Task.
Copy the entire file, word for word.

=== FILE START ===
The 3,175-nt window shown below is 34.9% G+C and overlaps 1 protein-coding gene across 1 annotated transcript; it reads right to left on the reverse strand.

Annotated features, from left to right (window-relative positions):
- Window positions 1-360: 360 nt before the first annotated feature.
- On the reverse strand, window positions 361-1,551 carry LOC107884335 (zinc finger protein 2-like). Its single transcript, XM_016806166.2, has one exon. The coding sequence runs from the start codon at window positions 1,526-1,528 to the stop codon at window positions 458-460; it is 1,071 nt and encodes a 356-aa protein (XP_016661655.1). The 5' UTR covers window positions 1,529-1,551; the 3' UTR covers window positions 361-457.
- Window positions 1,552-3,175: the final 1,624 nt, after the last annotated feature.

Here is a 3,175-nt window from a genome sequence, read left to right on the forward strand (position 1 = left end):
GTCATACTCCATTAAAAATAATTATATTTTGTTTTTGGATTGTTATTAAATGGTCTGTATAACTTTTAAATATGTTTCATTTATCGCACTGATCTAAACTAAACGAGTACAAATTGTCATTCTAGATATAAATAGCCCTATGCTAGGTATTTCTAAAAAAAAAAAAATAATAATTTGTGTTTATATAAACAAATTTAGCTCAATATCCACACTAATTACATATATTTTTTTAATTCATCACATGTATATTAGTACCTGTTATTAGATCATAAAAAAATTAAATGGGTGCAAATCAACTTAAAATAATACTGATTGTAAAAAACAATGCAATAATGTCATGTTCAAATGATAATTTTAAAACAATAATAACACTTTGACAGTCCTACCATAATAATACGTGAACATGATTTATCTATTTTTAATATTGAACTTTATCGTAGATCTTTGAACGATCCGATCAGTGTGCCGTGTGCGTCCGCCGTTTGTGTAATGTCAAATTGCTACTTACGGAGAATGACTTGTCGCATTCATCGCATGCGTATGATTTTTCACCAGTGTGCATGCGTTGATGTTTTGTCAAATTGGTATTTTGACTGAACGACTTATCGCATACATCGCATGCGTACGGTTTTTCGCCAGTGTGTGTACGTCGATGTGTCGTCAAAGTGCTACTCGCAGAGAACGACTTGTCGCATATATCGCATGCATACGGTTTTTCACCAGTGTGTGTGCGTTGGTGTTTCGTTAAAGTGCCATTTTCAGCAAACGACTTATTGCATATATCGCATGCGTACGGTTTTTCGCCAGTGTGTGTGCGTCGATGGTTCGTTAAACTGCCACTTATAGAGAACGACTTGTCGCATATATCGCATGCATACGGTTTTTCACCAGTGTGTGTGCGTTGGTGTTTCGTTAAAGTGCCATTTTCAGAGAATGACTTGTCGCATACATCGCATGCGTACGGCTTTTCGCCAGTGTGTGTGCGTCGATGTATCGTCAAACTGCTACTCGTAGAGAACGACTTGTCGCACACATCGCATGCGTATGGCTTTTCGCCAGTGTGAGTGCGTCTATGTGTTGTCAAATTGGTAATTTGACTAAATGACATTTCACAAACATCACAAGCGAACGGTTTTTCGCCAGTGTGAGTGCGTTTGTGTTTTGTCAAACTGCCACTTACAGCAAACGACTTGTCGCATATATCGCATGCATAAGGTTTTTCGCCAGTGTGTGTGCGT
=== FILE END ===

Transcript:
The 3,175-nt window shown below is 34.9% G+C and overlaps 1 protein-coding gene across 1 annotated transcript; it reads right to left on the reverse strand.

Annotated features, from left to right (window-relative positions):
- Window positions 1-360: 360 nt before the first annotated feature.
- On the reverse strand, window positions 361-1,551 carry LOC107884335 (zinc finger protein 2-like). Its single transcript, XM_016806166.2, has one exon. The coding sequence runs from the start codon at window positions 1,526-1,528 to the stop codon at window positions 458-460; it is 1,071 nt and encodes a 356-aa protein (XP_016661655.1). The 5' UTR covers window positions 1,529-1,551; the 3' UTR covers window positions 361-457.
- Window positions 1,552-3,175: the final 1,624 nt, after the last annotated feature.

Here is a 3,175-nt window from a genome sequence, read left to right on the forward strand (position 1 = left end):
GTCATACTCCATTAAAAATAATTATATTTTGTTTTTGGATTGTTATTAAATGGTCTGTATAACTTTTAAATATGTTTCATTTATCGCACTGATCTAAACTAAACGAGTACAAATTGTCATTCTAGATATAAATAGCCCTATGCTAGGTATTTCTAAAAAAAAAAAAATAATAATTTGTGTTTATATAAACAAATTTAGCTCAATATCCACACTAATTACATATATTTTTTTAATTCATCACATGTATATTAGTACCTGTTATTAGATCATAAAAAAATTAAATGGGTGCAAATCAACTTAAAATAATACTGATTGTAAAAAACAATGCAATAATGTCATGTTCAAATGATAATTTTAAAACAATAATAACACTTTGACAGTCCTACCATAATAATACGTGAACATGATTTATCTATTTTTAATATTGAACTTTATCGTAGATCTTTGAACGATCCGATCAGTGTGCCGTGTGCGTCCGCCGTTTGTGTAATGTCAAATTGCTACTTACGGAGAATGACTTGTCGCATTCATCGCATGCGTATGATTTTTCACCAGTGTGCATGCGTTGATGTTTTGTCAAATTGGTATTTTGACTGAACGACTTATCGCATACATCGCATGCGTACGGTTTTTCGCCAGTGTGTGTACGTCGATGTGTCGTCAAAGTGCTACTCGCAGAGAACGACTTGTCGCATATATCGCATGCATACGGTTTTTCACCAGTGTGTGTGCGTTGGTGTTTCGTTAAAGTGCCATTTTCAGCAAACGACTTATTGCATATATCGCATGCGTACGGTTTTTCGCCAGTGTGTGTGCGTCGATGGTTCGTTAAACTGCCACTTATAGAGAACGACTTGTCGCATATATCGCATGCATACGGTTTTTCACCAGTGTGTGTGCGTTGGTGTTTCGTTAAAGTGCCATTTTCAGAGAATGACTTGTCGCATACATCGCATGCGTACGGCTTTTCGCCAGTGTGTGTGCGTCGATGTATCGTCAAACTGCTACTCGTAGAGAACGACTTGTCGCACACATCGCATGCGTATGGCTTTTCGCCAGTGTGAGTGCGTCTATGTGTTGTCAAATTGGTAATTTGACTAAATGACATTTCACAAACATCACAAGCGAACGGTTTTTCGCCAGTGTGAGTGCGTTTGTGTTTTGTCAAACTGCCACTTACAGCAAACGACTTGTCGCATATATCGCATGCATAAGGTTTTTCGCCAGTGTGTGTGCGT